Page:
Help with servo code

I got this code and I’m a little confused, Im trying to move 5 servos, all different degrees, at the same time when a button is pressed, if possible, I want it to stop after about 2 minutes. I dont see any degrees going on like in the “sweep” examples. Could someone explain it to me? Thanks

#include <Servo.h>

#define NUM_ENTRIES(ARRAY)      (sizeof(ARRAY) / sizeof(ARRAY[0]))

const uint8_t   pinBUTTON       = 7;

const uint8_t   BUTTON_UP       = LOW;
const uint8_t   BUTTON_DOWN     = HIGH;


const uint8_t   pinSERVO_1      = 9;
const uint8_t   pinSERVO_2      = 8;
const uint8_t   pinSERVO_3      = 4;
const uint8_t   pinSERVO_4      = 6;
const uint8_t   pinSERVO_5      = 5;

const uint8_t   pinsSERVOS[]    = { pinSERVO_1, pinSERVO_2, pinSERVO_3, pinSERVO_4, pinSERVO_5 };
const uint8_t   NUM_SERVOS      = NUM_ENTRIES(pinsSERVOS);

Servo servos[NUM_SERVOS];

void loop()
{
    int buttonState = digitalRead(pinBUTTON);

    Serial.println(buttonState);

    for ( size_t i = NUM_SERVOS; i--; )
    {
        servos[i].write(BUTTON_DOWN == buttonState ? 0 : 180);
    }
}

void setup()
{
    Serial.begin(9600);

    pinMode(pinBUTTON,INPUT);

    for ( size_t i = NUM_SERVOS; i--; )
    {
        servos[i].attach(pinsSERVOS[i]);
    }
}
servos[i].write(BUTTON_DOWN == buttonState ? 0 : 180);

That line either writes the servos to 0 or 180 degrees based on the state of the buttonState variable.

for ( size_t i = NUM_SERVOS; i--; )

That for loop is missing a condition. And size_t isn’t really the appropriate type to use here though it works because it is equivalent to int. And it seems to have an extra semicolon jammed in there.

for ( int i = NUM_SERVOS; i >= 0; i--)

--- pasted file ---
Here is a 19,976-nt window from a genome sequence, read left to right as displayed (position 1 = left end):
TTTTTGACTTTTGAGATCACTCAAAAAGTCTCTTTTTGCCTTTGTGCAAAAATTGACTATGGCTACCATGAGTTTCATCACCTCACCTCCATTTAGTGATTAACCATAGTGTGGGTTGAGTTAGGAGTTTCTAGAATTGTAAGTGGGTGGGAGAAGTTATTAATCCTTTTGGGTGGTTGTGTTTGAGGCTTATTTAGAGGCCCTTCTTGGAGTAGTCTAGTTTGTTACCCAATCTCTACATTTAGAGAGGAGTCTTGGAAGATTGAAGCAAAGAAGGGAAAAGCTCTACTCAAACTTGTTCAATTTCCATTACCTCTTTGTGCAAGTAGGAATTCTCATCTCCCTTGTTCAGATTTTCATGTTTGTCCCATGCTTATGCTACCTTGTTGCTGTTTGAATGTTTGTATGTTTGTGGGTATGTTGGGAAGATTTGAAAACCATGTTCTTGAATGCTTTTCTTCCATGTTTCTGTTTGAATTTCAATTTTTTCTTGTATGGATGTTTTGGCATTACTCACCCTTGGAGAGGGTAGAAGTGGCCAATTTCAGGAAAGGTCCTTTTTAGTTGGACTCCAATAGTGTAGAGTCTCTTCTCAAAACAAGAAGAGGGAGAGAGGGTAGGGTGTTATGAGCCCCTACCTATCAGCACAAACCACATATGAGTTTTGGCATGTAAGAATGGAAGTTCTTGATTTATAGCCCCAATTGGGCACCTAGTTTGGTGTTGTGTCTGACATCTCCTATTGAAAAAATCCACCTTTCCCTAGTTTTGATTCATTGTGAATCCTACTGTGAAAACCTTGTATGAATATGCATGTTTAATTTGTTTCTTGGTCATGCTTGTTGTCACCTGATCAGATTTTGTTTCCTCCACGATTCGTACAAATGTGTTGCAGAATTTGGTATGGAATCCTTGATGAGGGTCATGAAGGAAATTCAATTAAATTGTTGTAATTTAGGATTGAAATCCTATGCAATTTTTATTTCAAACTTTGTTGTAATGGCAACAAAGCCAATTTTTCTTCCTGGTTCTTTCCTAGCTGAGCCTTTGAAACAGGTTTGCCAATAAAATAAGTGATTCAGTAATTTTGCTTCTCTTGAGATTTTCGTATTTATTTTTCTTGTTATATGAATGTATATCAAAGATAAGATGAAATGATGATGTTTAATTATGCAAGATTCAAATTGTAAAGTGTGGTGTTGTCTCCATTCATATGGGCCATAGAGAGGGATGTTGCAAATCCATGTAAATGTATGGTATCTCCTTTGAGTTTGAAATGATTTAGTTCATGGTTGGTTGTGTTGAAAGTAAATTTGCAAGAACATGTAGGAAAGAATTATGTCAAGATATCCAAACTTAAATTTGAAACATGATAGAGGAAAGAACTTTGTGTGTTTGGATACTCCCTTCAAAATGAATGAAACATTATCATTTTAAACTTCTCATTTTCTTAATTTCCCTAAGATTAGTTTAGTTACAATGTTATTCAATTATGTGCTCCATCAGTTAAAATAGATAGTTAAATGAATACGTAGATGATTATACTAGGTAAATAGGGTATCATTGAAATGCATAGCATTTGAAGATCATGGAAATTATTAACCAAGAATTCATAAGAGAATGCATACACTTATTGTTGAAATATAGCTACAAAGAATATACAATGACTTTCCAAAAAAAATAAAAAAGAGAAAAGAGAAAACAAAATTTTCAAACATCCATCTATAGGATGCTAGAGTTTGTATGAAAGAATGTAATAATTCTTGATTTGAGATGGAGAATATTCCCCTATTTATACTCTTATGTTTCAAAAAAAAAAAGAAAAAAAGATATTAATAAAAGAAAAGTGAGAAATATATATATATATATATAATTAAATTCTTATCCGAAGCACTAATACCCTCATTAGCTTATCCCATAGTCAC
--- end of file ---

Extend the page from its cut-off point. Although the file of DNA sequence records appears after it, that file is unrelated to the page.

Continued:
Could use uint8_t there as well, but the scope is limited so int isn’t that wasteful.

I don’t know that I would use much of this person’s code.

Your version is more awkward and confusing than what I wrote which is missing nothing!

'size_t' is appropriate for all uses involving array index's, and it's not the same as 'int' as it's unsigned and provides a range great enough to span the memory of the architecture it runs within.

lloyddean:
Your version is more awkward and confusing than what I wrote which is missing nothing!

'size_t' is appropriate for all uses involving array index's, and it's not the same as 'int' as it's unsigned.

Can you explain how it is awkward or confusing? It's a normal for loop.

How would the for loop in the OP ever stop? Oh, I see, you're using the i-- as the middle condition so it will terminate when that returns 0. No, that's not confusing at all. Yeah, everyone write for loops like that. The fact that i in the for expression isn't the same value as i in the code block is totally apparent even to the raw newbie isn't it. Everyone should be able to follow that.

Given that the target audience is a newbie, shouldn't we try not to obfuscate the code like that? I mean, should the newbie really need to learn all the dark secrets of c in order to understand an example?

size_t is normally used for the size of variables or arrays in bytes. It works here, but it is a bit awkward to use in that way and provides absolutely no benefit over using int or unsigned int. Actually, it is wasting a byte compared to using a uint8_t.

We have a difference in opinion but that doesn't change the fact that what you said was incorrect.